Yes, I Do Read Books! Actual Books! On Paper!
Thanks in large part to setting aside blocks of time to "not be on the computer," I've managed to get quite a bit of reading done this weekend.
Things I've read since Friday:
For Us, The Living by Robert A. Heinlein. I'd been reading this for some while, of course, but finally finished it on Friday. I said earlier that it isn't really much of a novel, just an outline of Heinlein's social and economic ideas in the vague and sketchy form of a novel, and that I'm inclined to award it a few points just because it isn't dishonest enough to really try to hide this fact. Nevertheless, I can't really recommend it, unless you're a huge, die-hard Heinlein fan, in which case you've probably already read it, anyway. The thing is, even for a political/social engineering tract, I don't think it's terribly successful. Heinlein's got some interesting ideas, but most of them are pretty out-there, and they need some vigorous debating and examining to make them feel like they stand up. But Heinlein's protagonist -- who, being from Heinlein's own time, is clearly meant to bring an outsider's skeptical perspective to the proceedings -- never does more than ask a few questions, nod his head and say "I see!" a lot, and occasionally venture a few very mild straw man arguments. I can't help but come away feeling that Heinlein's cheated more than a little by leaving all the potential flaws in his proposed systems conveniently unaddressed.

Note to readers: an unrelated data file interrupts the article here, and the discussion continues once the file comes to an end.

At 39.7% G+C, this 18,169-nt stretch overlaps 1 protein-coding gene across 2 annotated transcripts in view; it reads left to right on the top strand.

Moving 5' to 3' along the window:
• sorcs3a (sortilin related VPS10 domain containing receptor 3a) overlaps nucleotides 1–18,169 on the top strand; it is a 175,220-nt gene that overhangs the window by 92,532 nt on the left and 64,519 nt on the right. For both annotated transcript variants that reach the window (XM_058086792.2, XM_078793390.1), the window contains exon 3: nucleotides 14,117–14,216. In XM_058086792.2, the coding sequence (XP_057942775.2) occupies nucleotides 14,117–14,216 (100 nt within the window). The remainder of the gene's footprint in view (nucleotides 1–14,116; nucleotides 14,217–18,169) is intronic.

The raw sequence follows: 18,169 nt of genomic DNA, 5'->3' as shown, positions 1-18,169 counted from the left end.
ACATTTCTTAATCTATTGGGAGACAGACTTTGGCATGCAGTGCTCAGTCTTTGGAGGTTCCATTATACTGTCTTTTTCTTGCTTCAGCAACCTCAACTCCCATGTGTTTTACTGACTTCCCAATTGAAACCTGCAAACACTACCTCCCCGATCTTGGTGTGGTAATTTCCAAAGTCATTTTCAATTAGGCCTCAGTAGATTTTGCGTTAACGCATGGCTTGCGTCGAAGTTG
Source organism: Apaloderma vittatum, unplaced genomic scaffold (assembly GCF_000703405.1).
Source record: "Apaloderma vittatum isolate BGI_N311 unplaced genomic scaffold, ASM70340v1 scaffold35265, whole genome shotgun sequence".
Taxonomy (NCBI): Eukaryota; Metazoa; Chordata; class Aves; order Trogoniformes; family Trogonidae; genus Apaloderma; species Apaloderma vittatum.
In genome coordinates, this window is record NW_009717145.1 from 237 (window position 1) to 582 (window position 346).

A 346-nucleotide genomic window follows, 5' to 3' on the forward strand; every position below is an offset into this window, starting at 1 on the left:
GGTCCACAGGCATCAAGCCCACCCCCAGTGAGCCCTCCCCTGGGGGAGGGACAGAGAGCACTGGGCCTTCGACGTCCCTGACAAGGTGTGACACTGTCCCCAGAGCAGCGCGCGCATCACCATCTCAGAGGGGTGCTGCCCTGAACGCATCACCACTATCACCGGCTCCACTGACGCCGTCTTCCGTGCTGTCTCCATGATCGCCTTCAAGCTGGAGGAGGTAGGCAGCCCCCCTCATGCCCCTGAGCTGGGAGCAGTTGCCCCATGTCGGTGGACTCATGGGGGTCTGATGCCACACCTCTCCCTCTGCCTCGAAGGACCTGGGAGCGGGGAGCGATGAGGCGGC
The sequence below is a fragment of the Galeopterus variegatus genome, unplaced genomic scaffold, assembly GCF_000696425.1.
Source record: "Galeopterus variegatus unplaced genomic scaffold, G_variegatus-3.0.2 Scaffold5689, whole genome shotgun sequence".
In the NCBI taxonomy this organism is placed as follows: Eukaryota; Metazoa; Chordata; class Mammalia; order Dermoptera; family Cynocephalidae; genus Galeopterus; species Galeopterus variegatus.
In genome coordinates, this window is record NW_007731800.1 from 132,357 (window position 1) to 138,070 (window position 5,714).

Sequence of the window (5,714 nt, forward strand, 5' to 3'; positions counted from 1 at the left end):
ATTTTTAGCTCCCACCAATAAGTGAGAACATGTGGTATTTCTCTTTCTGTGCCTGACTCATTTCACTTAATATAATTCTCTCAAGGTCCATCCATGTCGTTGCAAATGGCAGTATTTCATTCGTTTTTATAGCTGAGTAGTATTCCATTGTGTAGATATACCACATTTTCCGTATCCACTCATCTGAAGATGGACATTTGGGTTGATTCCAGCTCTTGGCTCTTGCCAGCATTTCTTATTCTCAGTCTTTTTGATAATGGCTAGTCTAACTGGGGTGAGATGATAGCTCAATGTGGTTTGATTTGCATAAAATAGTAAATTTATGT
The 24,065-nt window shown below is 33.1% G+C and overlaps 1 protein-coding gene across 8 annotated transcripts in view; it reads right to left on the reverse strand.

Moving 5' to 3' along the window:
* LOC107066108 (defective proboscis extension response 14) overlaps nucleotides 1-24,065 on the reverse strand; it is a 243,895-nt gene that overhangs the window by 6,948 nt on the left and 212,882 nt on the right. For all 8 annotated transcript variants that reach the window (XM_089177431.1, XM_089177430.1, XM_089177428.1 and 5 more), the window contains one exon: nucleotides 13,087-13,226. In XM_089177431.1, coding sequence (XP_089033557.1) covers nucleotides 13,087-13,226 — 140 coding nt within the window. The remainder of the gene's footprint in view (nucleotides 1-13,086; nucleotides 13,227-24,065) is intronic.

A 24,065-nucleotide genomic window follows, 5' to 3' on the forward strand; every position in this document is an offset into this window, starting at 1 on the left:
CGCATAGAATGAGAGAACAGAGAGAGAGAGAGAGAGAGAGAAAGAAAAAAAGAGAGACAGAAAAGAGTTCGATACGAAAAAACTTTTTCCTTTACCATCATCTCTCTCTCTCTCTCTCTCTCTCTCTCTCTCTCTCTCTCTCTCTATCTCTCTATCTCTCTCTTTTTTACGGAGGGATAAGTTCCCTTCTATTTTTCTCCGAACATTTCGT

The Carnivorous Carnival by Lemony Snicket. This is book 9 in the "Series of Unfortunate Events." I think I've said this before, but it bears repeating: I love these books. They're clever, funny, and often rather pointedly satirical, and they feature an interesting story arc that just gets more complex and more engaging as the series goes on. These are the kind of children's books that can be read by and delighted in by readers of all ages, and I recommend them highly.
Dress Your Family in Corduroy and Denim by David Sedaris. A collection of humorous essays, mostly anecdotes about the author's (often poignantly dysfunctional) family. Not brilliant, but very good in places, and I found myself laughing out loud several times.
Sirius by Olaf Stapledon. A 1944 science fiction novel about a dog endowed with human-level intelligence. I'm only about 40 pages in, so I can't comment much, but I will say that it's already reminded me of the thing that really impresses me about Stapledon: the man could write incredibly long pieces of exposition and get away with it. Indeed, I think some of his books are almost nothing but extended infodumps, and yet they manage to be absorbing, and often even moving, regardless. I have no idea how the guy did it.